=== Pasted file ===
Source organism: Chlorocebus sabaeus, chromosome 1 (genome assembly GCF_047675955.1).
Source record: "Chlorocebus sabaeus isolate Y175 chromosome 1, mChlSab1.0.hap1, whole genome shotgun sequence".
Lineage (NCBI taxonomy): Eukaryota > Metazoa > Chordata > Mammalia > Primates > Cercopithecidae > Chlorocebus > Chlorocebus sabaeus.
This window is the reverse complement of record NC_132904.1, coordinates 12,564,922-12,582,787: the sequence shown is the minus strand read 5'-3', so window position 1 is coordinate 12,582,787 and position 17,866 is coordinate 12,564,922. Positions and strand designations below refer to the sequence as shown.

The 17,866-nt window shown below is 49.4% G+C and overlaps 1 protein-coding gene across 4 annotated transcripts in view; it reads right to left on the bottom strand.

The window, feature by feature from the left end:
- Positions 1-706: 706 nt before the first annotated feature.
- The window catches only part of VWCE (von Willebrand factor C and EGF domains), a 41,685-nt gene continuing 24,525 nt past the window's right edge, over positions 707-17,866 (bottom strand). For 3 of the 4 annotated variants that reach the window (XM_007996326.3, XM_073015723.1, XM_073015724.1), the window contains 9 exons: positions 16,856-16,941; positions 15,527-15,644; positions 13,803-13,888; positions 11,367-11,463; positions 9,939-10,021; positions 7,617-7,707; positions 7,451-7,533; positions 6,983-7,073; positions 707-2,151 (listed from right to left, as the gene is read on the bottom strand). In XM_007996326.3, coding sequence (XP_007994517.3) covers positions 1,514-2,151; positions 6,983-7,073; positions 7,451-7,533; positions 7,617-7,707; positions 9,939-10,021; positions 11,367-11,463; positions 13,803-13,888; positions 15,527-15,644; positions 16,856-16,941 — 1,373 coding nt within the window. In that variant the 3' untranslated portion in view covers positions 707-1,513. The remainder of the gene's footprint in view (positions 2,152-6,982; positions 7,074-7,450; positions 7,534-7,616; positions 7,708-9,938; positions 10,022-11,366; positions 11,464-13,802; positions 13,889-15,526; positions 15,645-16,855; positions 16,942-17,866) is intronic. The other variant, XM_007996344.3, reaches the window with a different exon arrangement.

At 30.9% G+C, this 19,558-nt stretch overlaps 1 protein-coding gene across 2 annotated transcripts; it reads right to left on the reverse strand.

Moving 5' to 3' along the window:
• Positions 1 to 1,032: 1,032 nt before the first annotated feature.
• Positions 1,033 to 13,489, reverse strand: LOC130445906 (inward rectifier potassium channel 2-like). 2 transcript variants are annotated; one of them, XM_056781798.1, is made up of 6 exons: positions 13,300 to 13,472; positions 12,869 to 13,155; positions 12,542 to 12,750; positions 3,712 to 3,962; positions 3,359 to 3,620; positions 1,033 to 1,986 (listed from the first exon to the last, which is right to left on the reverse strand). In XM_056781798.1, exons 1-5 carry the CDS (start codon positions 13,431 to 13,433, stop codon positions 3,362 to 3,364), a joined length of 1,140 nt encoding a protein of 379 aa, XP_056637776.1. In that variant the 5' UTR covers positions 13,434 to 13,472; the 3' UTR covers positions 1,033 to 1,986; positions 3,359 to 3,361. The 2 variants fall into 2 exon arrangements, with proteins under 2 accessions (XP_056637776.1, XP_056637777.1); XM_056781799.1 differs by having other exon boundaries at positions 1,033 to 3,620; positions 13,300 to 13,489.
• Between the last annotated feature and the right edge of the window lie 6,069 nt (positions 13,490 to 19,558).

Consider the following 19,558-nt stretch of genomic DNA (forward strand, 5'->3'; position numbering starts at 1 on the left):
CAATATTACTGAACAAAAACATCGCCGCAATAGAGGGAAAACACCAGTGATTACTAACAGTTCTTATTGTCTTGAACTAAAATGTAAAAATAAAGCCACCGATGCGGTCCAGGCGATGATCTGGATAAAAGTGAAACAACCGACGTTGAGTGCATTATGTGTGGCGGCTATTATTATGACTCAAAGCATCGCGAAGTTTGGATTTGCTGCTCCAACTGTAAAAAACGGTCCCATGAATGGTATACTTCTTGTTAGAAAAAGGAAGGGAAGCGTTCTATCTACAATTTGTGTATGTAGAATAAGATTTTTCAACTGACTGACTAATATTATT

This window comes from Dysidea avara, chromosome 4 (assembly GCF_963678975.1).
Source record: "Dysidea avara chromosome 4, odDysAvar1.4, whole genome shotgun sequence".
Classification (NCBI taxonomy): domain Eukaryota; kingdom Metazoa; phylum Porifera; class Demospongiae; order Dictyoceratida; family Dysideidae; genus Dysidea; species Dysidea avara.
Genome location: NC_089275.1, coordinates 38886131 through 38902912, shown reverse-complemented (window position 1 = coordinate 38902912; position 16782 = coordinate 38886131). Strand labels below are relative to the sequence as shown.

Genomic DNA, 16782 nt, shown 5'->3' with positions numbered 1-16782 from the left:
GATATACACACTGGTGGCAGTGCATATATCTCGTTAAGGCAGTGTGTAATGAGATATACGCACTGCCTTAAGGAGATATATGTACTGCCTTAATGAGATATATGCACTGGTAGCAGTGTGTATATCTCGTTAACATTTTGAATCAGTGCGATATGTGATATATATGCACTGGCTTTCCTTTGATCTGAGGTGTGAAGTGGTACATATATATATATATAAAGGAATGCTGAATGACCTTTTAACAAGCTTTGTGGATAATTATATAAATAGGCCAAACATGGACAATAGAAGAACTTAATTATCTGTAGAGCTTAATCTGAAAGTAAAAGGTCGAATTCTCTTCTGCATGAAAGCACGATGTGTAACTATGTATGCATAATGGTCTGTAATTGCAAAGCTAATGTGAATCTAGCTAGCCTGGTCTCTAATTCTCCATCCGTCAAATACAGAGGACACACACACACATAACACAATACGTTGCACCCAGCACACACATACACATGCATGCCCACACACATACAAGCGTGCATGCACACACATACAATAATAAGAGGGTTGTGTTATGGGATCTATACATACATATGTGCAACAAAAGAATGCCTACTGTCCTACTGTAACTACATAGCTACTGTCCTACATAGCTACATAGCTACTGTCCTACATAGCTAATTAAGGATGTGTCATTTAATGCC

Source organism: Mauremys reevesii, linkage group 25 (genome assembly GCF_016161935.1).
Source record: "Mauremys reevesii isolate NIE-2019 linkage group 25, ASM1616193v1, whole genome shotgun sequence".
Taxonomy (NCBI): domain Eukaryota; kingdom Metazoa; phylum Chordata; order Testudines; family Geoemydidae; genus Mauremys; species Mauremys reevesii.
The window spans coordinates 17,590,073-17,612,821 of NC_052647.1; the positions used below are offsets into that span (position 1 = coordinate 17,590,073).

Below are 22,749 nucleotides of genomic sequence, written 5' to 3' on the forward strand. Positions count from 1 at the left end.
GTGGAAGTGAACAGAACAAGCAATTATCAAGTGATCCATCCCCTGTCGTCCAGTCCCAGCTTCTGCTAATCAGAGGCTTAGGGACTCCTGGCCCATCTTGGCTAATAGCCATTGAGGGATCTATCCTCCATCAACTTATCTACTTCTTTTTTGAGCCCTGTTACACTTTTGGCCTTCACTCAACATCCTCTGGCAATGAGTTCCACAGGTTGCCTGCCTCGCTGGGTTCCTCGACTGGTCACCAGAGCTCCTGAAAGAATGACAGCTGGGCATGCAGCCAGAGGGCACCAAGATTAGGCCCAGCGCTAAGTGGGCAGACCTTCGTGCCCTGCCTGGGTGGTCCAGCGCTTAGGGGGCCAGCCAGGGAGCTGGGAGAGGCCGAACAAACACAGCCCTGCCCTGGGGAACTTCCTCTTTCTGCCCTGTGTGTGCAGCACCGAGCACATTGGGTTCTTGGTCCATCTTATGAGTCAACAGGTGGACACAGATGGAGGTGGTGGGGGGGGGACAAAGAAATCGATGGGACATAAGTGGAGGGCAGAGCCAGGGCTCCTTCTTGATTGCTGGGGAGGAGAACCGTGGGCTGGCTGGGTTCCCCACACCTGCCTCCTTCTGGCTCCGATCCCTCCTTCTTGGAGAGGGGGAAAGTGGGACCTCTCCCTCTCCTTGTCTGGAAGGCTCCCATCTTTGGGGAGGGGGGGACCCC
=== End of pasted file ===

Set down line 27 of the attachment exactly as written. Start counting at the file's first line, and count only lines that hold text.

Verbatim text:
GTGGAAGTGAACAGAACAAGCAATTATCAAGTGATCCATCCCCTGTCGTCCAGTCCCAGCTTCTGCTAATCAGAGGCTTAGGGACTCCTGGCCCATCTTGGCTAATAGCCATTGAGGGATCTATCCTCCATCAACTTATCTACTTCTTTTTTGAGCCCTGTTACACTTTTGGCCTTCACTCAACATCCTCTGGCAATGAGTTCCACAGGTTGCCTGCCTCGCTGGGTTCCTCGACTGGTCACCAGAGCTCCTGAAAGAATGACAGCTGGGCATGCAGCCAGAGGGCACCAAGATTAGGCCCAGCGCTAAGTGGGCAGACCTTCGTGCCCTGCCTGGGTGGTCCAGCGCTTAGGGGGCCAGCCAGGGAGCTGGGAGAGGCCGAACAAACACAGCCCTGCCCTGGGGAACTTCCTCTTTCTGCCCTGTGTGTGCAGCACCGAGCACATTGGGTTCTTGGTCCATCTTATGAGTCAACAGGTGGACACAGATGGAGGTGGTGGGGGGGGGACAAAGAAATCGATGGGACATAAGTGGAGGGCAGAGCCAGGGCTCCTTCTTGATTGCTGGGGAGGAGAACCGTGGGCTGGCTGGGTTCCCCACACCTGCCTCCTTCTGGCTCCGATCCCTCCTTCTTGGAGAGGGGGAAAGTGGGACCTCTCCCTCTCCTTGTCTGGAAGGCTCCCATCTTTGGGGAGGGGGGGACCCC